Saturday, January 29, 2011

Big Trouble on the Nile

Just take a second to let 2 simple facts sink in and you might get a sense of just how sick modern Egypt is, all under the watchful eyes of the American hegemon.

1. Ever since the day Husni Mubarak ascended to power a bit more than 29 years ago, the entire country has been under emergency rule. In fact, Emergency Law (under which the constitution has been suspended, many political parties outlawed, and censorship imposed) has been continuously in effect (with one short hiatus) since 1967, going back through the rule of Mubarak's predecessor, Anwar al-Sadat, and his predecessor Gamal Abdel Nasser. But back then, Egypt was not an American satellite. Back then, of course, Egypt was in the Soviet sphere of influence. Superpowers come and superpowers go, but the last 60 years of Egyptian rule have been predicated on the Egyptian military and the absence of constitutional law, out of which every single modern ruler of Egypt has emerged.

2. Ever since Husni Mubarak ascended to power a bit more than 29 years ago, until today, there has never been a Vice President of Egypt, and no clear line of succession was ever enunciated for Mubarak's Egypt. It kind of made sense for Mubarak to have it this way - keep all the politicians and generals guessing, and make your personal "pragmatic" rule indispensable. Today, fully in keeping with the tradition of modern Egyptian politics, Mubarak grudgingly made a vice-presidential appointment in the form of Omar Suleiman, a military leader and intelligence master spook. Whatever hopes Husni had for grooming his son Gamal for succession probably went down the drain yesterday during a 30-minute phone call with the Oval Office. Suleiman has some kind of international gravitas, and has been Egypt's principle diplomatic contact with the West, with Hamas and the Palestinian Authority, and with Israel. Unfortunately, every diplomatic deal Suleiman has shepherded, whether it is between Hamas and Israel, or Hamas and the PA, has unraveled. Still, can't blame a guy for trying. Hell, there's even an archive video of Suleiman shaking hands with Israeli Shas leader Eli Yishai in Jerusalem. If Mubarak, in what might be his last days or months in power, wanted to signal international acceptability and strategic continuity for what will come the day after, the appointment of Suleiman makes the outside world breathe a bit easier. But it is unlikely such an appointment will stem the popular domestic clamor for Mubarak's own political departure.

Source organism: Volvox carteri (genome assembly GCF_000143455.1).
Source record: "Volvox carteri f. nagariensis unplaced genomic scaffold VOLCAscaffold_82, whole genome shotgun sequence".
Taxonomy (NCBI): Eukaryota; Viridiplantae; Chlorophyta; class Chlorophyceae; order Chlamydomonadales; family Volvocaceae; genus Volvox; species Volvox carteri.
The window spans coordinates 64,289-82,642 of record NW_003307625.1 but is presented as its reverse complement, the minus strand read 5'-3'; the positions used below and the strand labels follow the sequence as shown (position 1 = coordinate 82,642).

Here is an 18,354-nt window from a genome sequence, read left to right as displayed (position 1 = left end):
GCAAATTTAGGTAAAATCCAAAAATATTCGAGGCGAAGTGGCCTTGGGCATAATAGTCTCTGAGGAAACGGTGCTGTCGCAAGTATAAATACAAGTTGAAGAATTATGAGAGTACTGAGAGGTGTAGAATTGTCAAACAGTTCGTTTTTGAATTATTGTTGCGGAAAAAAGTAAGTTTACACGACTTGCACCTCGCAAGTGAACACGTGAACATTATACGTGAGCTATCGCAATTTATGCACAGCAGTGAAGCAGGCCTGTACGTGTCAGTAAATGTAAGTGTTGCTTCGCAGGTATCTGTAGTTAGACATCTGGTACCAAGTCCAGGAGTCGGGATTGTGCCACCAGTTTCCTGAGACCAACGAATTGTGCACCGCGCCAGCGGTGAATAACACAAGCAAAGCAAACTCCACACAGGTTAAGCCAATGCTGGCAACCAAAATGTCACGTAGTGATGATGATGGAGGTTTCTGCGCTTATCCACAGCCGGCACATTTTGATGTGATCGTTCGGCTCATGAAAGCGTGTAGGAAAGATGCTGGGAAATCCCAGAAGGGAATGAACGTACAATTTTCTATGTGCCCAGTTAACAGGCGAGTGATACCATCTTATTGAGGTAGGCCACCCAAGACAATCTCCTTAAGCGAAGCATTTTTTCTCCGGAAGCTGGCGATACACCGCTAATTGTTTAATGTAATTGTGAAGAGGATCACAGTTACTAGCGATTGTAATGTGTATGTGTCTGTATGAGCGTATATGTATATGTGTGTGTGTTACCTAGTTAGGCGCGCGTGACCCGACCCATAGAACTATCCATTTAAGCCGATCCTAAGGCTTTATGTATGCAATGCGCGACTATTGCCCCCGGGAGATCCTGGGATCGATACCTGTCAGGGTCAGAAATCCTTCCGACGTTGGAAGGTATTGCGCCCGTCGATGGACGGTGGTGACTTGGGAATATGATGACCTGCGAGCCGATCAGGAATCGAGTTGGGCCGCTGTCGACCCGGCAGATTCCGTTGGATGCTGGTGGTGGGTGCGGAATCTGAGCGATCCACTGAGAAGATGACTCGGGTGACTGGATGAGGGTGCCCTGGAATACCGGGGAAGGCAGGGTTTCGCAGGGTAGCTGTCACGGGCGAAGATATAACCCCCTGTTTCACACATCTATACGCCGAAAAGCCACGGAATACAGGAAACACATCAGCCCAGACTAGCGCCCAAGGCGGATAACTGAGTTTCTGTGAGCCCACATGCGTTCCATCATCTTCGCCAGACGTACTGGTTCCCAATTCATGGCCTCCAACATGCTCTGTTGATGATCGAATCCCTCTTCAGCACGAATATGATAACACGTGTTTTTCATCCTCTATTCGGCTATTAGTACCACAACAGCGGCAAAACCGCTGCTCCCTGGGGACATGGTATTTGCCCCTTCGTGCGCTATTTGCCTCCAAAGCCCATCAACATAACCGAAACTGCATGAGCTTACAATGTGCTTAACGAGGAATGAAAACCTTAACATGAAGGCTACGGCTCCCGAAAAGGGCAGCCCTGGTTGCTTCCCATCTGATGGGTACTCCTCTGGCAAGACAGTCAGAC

So take a second to assimilate these two simple facts: modern Egypt has known military strongman after military strongman in an environment of massive political repression for six uninterrupted decades, and until today had gone three decades without a Vice President.

I'm reminded of the moment Walter Cronkite shed a tear on American national television for the assassinated Anwar al-Sadat in 1981. The American media mourned the sudden departure of Sadat, characterized as the brave and visionary peacemaker of Camp David, while Egyptians more likely shed tears of joy at the violent departure of another tyrant. In Sadat's place came a cautious but similarly brutal military henchman. There will be those who cry today for the "stalwart American ally in the Middle East" Husni Mubarak, fearing that what is transpiring today in Cairo is more akin to Tehran 1979 than Tunis 2010. I'm no Egypt expert, but I think the glib predictions that the devil you know is certainly better than the devil waiting-in-the-wings are unfounded. The likely outcome of this widespread upheaval, the likes of which Egypt has not seen since the bread riots of  1977 (a much bloodier moment for a far stronger Sadat), will be more military rule in civilian garb. Neither Tehran 1979 nor Tunis 2010, Cairo won't turn to Islamists or to civilian politicians - instead it will turn to its generals for the umpteenth time. The Nasser-Sadat-Mubarak legacy will in all likelihood march on.

1 comment:

  1. It seems now that I got this all wrong in the concluding paragraph